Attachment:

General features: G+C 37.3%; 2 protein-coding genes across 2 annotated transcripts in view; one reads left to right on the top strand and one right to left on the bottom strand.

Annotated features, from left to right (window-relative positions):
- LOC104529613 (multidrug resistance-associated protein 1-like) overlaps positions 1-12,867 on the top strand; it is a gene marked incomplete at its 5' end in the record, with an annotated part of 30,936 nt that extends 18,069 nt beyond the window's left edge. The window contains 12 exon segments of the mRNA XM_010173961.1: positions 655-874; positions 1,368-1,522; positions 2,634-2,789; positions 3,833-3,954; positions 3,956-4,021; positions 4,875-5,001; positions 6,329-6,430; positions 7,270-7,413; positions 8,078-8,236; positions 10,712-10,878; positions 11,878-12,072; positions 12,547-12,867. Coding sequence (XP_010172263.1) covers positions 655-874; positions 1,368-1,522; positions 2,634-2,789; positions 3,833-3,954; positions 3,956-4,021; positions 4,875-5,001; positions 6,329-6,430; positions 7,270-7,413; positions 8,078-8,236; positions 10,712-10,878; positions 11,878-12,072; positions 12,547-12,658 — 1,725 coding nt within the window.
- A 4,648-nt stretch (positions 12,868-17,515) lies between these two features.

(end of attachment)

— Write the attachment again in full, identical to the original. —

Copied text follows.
General features: G+C 37.3%; 2 protein-coding genes across 2 annotated transcripts in view; one reads left to right on the top strand and one right to left on the bottom strand.

Annotated features, from left to right (window-relative positions):
- LOC104529613 (multidrug resistance-associated protein 1-like) overlaps positions 1-12,867 on the top strand; it is a gene marked incomplete at its 5' end in the record, with an annotated part of 30,936 nt that extends 18,069 nt beyond the window's left edge. The window contains 12 exon segments of the mRNA XM_010173961.1: positions 655-874; positions 1,368-1,522; positions 2,634-2,789; positions 3,833-3,954; positions 3,956-4,021; positions 4,875-5,001; positions 6,329-6,430; positions 7,270-7,413; positions 8,078-8,236; positions 10,712-10,878; positions 11,878-12,072; positions 12,547-12,867. Coding sequence (XP_010172263.1) covers positions 655-874; positions 1,368-1,522; positions 2,634-2,789; positions 3,833-3,954; positions 3,956-4,021; positions 4,875-5,001; positions 6,329-6,430; positions 7,270-7,413; positions 8,078-8,236; positions 10,712-10,878; positions 11,878-12,072; positions 12,547-12,658 — 1,725 coding nt within the window.
- A 4,648-nt stretch (positions 12,868-17,515) lies between these two features.